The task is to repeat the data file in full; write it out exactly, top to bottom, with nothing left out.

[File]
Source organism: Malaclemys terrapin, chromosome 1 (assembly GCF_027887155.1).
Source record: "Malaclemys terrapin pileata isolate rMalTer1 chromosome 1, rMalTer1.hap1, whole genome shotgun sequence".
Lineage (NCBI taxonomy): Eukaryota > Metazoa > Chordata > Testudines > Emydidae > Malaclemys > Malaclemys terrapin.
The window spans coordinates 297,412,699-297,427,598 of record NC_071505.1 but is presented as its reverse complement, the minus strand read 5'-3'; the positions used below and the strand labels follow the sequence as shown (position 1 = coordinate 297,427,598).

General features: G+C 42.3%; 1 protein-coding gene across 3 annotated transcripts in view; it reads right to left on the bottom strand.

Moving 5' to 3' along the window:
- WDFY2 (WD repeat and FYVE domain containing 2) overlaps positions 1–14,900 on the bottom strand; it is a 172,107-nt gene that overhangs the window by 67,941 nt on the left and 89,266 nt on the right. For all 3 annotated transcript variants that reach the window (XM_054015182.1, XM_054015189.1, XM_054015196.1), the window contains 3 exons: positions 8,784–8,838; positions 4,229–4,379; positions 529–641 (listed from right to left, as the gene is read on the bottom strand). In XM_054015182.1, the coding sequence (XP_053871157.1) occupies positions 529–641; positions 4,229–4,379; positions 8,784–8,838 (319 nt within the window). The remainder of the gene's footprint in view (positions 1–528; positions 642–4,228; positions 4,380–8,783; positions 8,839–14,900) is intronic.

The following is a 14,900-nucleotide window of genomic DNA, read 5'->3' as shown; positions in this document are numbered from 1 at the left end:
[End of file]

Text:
Source organism: Malaclemys terrapin, chromosome 1 (assembly GCF_027887155.1).
Source record: "Malaclemys terrapin pileata isolate rMalTer1 chromosome 1, rMalTer1.hap1, whole genome shotgun sequence".
Lineage (NCBI taxonomy): Eukaryota > Metazoa > Chordata > Testudines > Emydidae > Malaclemys > Malaclemys terrapin.
The window spans coordinates 297,412,699-297,427,598 of record NC_071505.1 but is presented as its reverse complement, the minus strand read 5'-3'; the positions used below and the strand labels follow the sequence as shown (position 1 = coordinate 297,427,598).

General features: G+C 42.3%; 1 protein-coding gene across 3 annotated transcripts in view; it reads right to left on the bottom strand.

Moving 5' to 3' along the window:
- WDFY2 (WD repeat and FYVE domain containing 2) overlaps positions 1–14,900 on the bottom strand; it is a 172,107-nt gene that overhangs the window by 67,941 nt on the left and 89,266 nt on the right. For all 3 annotated transcript variants that reach the window (XM_054015182.1, XM_054015189.1, XM_054015196.1), the window contains 3 exons: positions 8,784–8,838; positions 4,229–4,379; positions 529–641 (listed from right to left, as the gene is read on the bottom strand). In XM_054015182.1, the coding sequence (XP_053871157.1) occupies positions 529–641; positions 4,229–4,379; positions 8,784–8,838 (319 nt within the window). The remainder of the gene's footprint in view (positions 1–528; positions 642–4,228; positions 4,380–8,783; positions 8,839–14,900) is intronic.

The following is a 14,900-nucleotide window of genomic DNA, read 5'->3' as shown; positions in this document are numbered from 1 at the left end: